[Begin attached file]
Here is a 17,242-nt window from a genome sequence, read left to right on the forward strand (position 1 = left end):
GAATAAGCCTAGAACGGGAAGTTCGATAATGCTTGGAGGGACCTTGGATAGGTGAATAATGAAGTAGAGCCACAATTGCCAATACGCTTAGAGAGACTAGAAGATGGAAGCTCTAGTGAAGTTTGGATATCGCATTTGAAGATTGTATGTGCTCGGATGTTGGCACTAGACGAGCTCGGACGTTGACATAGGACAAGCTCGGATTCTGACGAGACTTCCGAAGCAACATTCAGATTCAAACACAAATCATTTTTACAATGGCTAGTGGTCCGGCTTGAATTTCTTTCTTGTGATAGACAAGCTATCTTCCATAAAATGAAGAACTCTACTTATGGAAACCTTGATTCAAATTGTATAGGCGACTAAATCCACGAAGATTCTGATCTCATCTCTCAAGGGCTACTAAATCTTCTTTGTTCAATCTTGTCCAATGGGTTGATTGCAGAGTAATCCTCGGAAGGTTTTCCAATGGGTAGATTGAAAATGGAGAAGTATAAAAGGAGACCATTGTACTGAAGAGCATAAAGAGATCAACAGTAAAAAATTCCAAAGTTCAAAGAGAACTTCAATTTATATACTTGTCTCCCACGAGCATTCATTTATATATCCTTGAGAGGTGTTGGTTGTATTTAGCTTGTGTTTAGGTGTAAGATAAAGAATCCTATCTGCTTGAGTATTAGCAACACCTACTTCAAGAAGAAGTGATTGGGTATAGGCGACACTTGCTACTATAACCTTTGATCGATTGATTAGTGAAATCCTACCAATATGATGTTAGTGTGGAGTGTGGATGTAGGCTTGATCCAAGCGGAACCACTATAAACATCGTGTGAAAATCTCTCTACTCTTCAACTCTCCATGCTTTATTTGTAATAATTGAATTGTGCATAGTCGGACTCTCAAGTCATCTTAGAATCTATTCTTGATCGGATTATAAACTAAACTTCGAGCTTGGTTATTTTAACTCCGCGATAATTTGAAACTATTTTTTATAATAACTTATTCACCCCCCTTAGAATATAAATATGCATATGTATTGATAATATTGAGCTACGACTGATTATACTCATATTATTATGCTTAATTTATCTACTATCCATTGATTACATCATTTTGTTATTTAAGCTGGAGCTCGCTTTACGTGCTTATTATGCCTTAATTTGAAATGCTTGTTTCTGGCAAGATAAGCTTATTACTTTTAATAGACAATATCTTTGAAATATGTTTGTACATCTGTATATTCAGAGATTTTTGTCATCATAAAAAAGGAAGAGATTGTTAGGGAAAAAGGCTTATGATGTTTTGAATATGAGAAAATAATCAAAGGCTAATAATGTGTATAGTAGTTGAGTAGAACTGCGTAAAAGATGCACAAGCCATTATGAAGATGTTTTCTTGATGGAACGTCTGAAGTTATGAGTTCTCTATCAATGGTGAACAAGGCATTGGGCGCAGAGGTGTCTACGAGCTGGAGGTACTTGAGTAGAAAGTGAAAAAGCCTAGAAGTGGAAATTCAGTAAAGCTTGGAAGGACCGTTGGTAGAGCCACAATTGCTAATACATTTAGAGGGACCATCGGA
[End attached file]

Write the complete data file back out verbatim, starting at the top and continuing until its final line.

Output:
Here is a 17,242-nt window from a genome sequence, read left to right on the forward strand (position 1 = left end):
GAATAAGCCTAGAACGGGAAGTTCGATAATGCTTGGAGGGACCTTGGATAGGTGAATAATGAAGTAGAGCCACAATTGCCAATACGCTTAGAGAGACTAGAAGATGGAAGCTCTAGTGAAGTTTGGATATCGCATTTGAAGATTGTATGTGCTCGGATGTTGGCACTAGACGAGCTCGGACGTTGACATAGGACAAGCTCGGATTCTGACGAGACTTCCGAAGCAACATTCAGATTCAAACACAAATCATTTTTACAATGGCTAGTGGTCCGGCTTGAATTTCTTTCTTGTGATAGACAAGCTATCTTCCATAAAATGAAGAACTCTACTTATGGAAACCTTGATTCAAATTGTATAGGCGACTAAATCCACGAAGATTCTGATCTCATCTCTCAAGGGCTACTAAATCTTCTTTGTTCAATCTTGTCCAATGGGTTGATTGCAGAGTAATCCTCGGAAGGTTTTCCAATGGGTAGATTGAAAATGGAGAAGTATAAAAGGAGACCATTGTACTGAAGAGCATAAAGAGATCAACAGTAAAAAATTCCAAAGTTCAAAGAGAACTTCAATTTATATACTTGTCTCCCACGAGCATTCATTTATATATCCTTGAGAGGTGTTGGTTGTATTTAGCTTGTGTTTAGGTGTAAGATAAAGAATCCTATCTGCTTGAGTATTAGCAACACCTACTTCAAGAAGAAGTGATTGGGTATAGGCGACACTTGCTACTATAACCTTTGATCGATTGATTAGTGAAATCCTACCAATATGATGTTAGTGTGGAGTGTGGATGTAGGCTTGATCCAAGCGGAACCACTATAAACATCGTGTGAAAATCTCTCTACTCTTCAACTCTCCATGCTTTATTTGTAATAATTGAATTGTGCATAGTCGGACTCTCAAGTCATCTTAGAATCTATTCTTGATCGGATTATAAACTAAACTTCGAGCTTGGTTATTTTAACTCCGCGATAATTTGAAACTATTTTTTATAATAACTTATTCACCCCCCTTAGAATATAAATATGCATATGTATTGATAATATTGAGCTACGACTGATTATACTCATATTATTATGCTTAATTTATCTACTATCCATTGATTACATCATTTTGTTATTTAAGCTGGAGCTCGCTTTACGTGCTTATTATGCCTTAATTTGAAATGCTTGTTTCTGGCAAGATAAGCTTATTACTTTTAATAGACAATATCTTTGAAATATGTTTGTACATCTGTATATTCAGAGATTTTTGTCATCATAAAAAAGGAAGAGATTGTTAGGGAAAAAGGCTTATGATGTTTTGAATATGAGAAAATAATCAAAGGCTAATAATGTGTATAGTAGTTGAGTAGAACTGCGTAAAAGATGCACAAGCCATTATGAAGATGTTTTCTTGATGGAACGTCTGAAGTTATGAGTTCTCTATCAATGGTGAACAAGGCATTGGGCGCAGAGGTGTCTACGAGCTGGAGGTACTTGAGTAGAAAGTGAAAAAGCCTAGAAGTGGAAATTCAGTAAAGCTTGGAAGGACCGTTGGTAGAGCCACAATTGCTAATACATTTAGAGGGACCATCGGA